I grew up in a restaurant in a tiny village in northern Italy. When my mother went back to work, my grandmother ran the house and she cooked for everybody, every day. One of my first memories is my nose touching the edge of the table in my grandmother's kitchen, as I watched her rolling out gnocchi for our lunch.
My grandmother would serve up the gnocchi straight from the pot, with a little butter, or olive oil and Parmesan – the perfect food for a kid. The adults would eat theirs with goat's cheese, which makes a very light sauce, or mushrooms. One day, when I was five years old, my grandmother made tomato sauce for the gnocchi. I'd never seen tomatoes before – they were the best thing I've tasted in my life. From then on all I kept saying was, "I want gnocchi and tomato, I don't want the white sauce". This meal reminds me of a simpler life.
First, make a tomato sauce by simmering one finely chopped onion in 2 tbsp of olive oil, then adding a tin of tomatoes and stewing for 30 minutes, adding seasoning and a teaspoon of sugar if the tomato is too acidic. Sieve and set aside.
Then make the gnocchi – this recipe makes about 1kg. As it is quite difficult to work with small quantities of dough, it is better to make a larger amount and freeze half.
For the gnocchi
1kg very starchy potatoes
About 320g plain flour
2 small eggs, lightly beaten
Pinch of salt
Cover the potatoes (in their skins) in cold water, bring to the boil, turn down the heat and simmer until soft. Drain and put into a warm oven for a few minutes. While the potatoes are still hot, peel and pass them through a sieve; mix with the egg, a pinch of salt, and about three-quarters of the flour. Mix well, stopping as soon as the dough comes together.
Dust your work surface with flour, take your dough and flatten into a square about 1.5cm thick. Cut it into strips about 1.5cm wide – so you have 'square' cigars. Dusting your hands with flour, roll each piece lightly until they are cylindrical. Take two or three cylinders at a time, lay them next to each other then, cutting through them all at the same time, trim off the ends, then cut the rest into pieces (1-1.5cm in width). Repeat with the rest of the cylinders, until you have lots of little nuggets of dough.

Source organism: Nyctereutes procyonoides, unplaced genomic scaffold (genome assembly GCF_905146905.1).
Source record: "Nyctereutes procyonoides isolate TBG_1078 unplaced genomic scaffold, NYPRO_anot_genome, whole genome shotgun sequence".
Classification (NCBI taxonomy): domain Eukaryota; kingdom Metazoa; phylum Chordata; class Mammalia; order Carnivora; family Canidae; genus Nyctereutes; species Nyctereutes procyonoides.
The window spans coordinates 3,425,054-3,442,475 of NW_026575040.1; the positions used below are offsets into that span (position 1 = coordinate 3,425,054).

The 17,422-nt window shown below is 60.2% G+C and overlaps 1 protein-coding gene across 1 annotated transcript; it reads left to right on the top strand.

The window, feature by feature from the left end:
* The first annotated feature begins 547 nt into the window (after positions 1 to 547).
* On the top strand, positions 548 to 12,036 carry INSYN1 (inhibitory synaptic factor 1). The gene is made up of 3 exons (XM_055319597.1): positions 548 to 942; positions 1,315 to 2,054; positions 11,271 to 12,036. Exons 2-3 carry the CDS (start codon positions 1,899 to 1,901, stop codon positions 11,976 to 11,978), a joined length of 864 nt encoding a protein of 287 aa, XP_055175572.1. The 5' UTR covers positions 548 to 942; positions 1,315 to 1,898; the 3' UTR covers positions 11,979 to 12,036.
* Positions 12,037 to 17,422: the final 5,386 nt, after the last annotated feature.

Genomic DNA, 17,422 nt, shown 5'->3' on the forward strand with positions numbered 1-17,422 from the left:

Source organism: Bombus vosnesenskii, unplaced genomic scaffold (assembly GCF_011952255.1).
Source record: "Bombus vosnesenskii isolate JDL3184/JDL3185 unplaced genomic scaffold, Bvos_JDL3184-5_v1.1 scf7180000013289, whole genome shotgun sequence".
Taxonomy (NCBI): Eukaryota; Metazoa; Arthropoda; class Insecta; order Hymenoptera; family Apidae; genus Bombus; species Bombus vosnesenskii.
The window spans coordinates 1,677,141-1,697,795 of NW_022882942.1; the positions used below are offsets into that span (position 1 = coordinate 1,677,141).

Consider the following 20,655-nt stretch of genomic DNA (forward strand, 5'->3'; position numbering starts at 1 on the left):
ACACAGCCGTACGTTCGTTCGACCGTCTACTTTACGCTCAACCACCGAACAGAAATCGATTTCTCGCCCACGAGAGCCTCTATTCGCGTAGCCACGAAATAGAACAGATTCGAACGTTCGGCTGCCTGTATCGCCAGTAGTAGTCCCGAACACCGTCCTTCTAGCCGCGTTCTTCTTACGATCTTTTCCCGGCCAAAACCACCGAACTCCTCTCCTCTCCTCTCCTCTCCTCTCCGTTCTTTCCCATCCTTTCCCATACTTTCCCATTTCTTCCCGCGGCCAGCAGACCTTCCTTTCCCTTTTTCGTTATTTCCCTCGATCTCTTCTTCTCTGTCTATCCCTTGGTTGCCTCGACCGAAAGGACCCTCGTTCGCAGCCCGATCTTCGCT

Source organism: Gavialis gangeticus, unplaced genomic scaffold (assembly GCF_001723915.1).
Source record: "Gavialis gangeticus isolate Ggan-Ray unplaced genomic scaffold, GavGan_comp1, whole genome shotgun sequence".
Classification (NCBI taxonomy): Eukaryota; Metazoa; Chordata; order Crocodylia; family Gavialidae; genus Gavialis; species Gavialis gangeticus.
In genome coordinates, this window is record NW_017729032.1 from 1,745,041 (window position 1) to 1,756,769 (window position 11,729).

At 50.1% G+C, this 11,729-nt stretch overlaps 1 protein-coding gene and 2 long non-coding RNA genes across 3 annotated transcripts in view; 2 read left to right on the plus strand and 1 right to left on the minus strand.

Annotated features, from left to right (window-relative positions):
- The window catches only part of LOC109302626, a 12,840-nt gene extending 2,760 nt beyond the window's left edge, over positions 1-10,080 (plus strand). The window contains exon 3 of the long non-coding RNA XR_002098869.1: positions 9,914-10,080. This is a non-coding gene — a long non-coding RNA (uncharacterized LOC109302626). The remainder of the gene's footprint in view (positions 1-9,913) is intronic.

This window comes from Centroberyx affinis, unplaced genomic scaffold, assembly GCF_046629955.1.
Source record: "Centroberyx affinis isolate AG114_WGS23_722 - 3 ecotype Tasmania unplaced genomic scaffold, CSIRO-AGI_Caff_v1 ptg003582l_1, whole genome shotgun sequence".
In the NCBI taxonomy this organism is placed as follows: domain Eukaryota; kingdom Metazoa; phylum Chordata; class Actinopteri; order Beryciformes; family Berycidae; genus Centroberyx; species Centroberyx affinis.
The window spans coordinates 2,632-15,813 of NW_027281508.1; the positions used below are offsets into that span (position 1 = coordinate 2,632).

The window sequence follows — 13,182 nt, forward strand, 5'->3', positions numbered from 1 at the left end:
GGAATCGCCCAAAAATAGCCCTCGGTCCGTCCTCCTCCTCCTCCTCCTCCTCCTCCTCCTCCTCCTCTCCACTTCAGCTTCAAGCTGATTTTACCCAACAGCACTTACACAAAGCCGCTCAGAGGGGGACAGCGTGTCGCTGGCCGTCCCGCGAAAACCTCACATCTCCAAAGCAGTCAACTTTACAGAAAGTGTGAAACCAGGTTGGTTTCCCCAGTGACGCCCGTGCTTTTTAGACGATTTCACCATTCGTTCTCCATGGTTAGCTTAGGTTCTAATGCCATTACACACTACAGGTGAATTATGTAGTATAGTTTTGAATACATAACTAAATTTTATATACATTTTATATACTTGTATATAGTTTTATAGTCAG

Lightly dusting with flour all the time, take a fork and push each piece of dough on to the prongs, so that it rolls itself up and is marked with lines – they don't have to be perfect. However, they should be all the same size, so that they will all cook evenly. As you make each one, roll it on a tray dusted with flour.
Now they are ready to cook. You should cook them as quickly as possible, but if you need to keep them for an hour or so, make sure you dust the gnocchi again with flour, keeping them separate from each other on the tray and every 10 minutes or so shake the tray a little.
To assemble the dish
4tbsp extra virgin olive oil
2 garlic cloves, chopped
16 cherry tomatoes, halved
Salt and freshly ground black pepper
2tbsp tomato sauce (see above)
2tbsp freshly grated Parmesan cheese
Set aside about half of the gnocchi. In a sauté pan, heat the oil, then add the garlic and cook gently for a minute or so. Add the cherry tomatoes and cook gently with the garlic for a couple of minutes, then season. Add the tomato sauce and cook for another couple of minutes. Bring a large pan of salted water to the boil and put in the gnocchi. Keep stirring until they rise to the surface (a minute or so), then lift out with a slotted spoon and put them into the sauce. Add the Parmesan, toss the gnocchi in the sauce briefly to coat, adding a little of the cooking water if you think the sauce needs loosening. Serve with a little extra Parmesan over the top.
'Made in Sicily: Food and Stories' by Giorgio Locatelli, £30, Fourth Estate, out 6 OctoberReuse content